I traffic in subtleties, and my goal in writing a novel is to leave the reader not knowing what to think. A good novel shouldn’t have a point.
Nonetheless, this essay is written as a further explanation of his tweets about what he calls the ‘white savior industrial complex,’and I think that EDISTDFTT is part of his effort to take on the responsibility of identifying solutions for his own country, especially as his narrator struggles between going back to the U.S. or returning to the country of his childhood, Nigeria.
- The novel is also an attempt to identify positions from which intellectuals can act, much as it tries to identify ways in which action makes sense. His narrator, early on, tries to ride a public bus, despite his family’s fears, and he does even though he wonders about the risks.
Two studies that I’d like to consider as we move forward with helping students write more effectively:
- Group writing effectiveness, especially as writing courses move online
- Games/empathy (affective and cognitive)
I think that we can start to accumulate data on both, and I’m going to try to outline how I see these studies working in a series of posts that will follow.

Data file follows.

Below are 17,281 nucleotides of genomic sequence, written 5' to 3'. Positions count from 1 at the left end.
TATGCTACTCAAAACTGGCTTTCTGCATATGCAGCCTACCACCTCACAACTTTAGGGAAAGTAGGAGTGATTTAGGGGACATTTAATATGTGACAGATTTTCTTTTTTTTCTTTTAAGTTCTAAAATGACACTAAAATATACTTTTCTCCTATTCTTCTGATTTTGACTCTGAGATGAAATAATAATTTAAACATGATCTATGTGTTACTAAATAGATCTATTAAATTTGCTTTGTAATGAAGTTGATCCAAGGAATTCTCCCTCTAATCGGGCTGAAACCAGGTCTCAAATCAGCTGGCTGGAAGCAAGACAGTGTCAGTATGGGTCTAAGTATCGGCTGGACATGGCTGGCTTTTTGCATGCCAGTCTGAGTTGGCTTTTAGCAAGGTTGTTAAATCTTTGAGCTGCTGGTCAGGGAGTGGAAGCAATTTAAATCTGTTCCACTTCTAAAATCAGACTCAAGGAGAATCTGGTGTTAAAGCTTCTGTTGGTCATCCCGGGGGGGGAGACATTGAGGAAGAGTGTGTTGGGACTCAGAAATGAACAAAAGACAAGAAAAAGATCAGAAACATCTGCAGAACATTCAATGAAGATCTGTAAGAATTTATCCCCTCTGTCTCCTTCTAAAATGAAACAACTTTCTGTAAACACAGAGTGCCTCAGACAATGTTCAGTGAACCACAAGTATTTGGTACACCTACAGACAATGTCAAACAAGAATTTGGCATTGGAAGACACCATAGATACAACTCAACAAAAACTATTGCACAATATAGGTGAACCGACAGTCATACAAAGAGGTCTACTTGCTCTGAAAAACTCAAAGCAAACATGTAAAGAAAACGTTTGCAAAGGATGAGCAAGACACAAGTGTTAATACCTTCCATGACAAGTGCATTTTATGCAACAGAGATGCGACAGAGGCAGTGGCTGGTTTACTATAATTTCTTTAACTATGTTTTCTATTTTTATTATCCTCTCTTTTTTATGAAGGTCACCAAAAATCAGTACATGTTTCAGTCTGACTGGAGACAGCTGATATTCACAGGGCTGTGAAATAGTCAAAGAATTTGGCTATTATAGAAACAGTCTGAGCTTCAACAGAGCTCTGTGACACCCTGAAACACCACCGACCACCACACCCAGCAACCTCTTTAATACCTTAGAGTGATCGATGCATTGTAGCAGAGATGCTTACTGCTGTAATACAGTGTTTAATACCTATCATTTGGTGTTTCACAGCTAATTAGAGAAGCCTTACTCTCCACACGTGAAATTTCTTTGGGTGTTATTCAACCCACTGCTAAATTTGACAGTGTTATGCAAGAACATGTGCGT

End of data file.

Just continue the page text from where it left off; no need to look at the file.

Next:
One goal, I think, is to work towards a different approach to writing on campus. We are feeling pressure to include more digital projects, but until we get more technical help and a different way of staffing instructors for these classes this won’t happen. In the meantime, though, we can start to look at ways to incorporate online aspects of the writing experience in what we do and how we teach.
One possibility might be to go to a 102/202 model. In this format students have to pass 102 at the end of their first semester and 202 at the end of their second. 202 can be more specialized, allowing different cohorts of students to write in the areas in which they are becoming experts. A list of pros and cons might look like this:
|202 can be more discipline-focused
||Interacting with other faculty and having them teach writing will be difficult
|202 can be more group-focused
||Having expertise in facilitating group writing projects will take training and patience
|Students and instructors will still want optional 100 and 101 courses
||Scheduling (or, more accurately, planning out an individual’s college career) might become difficult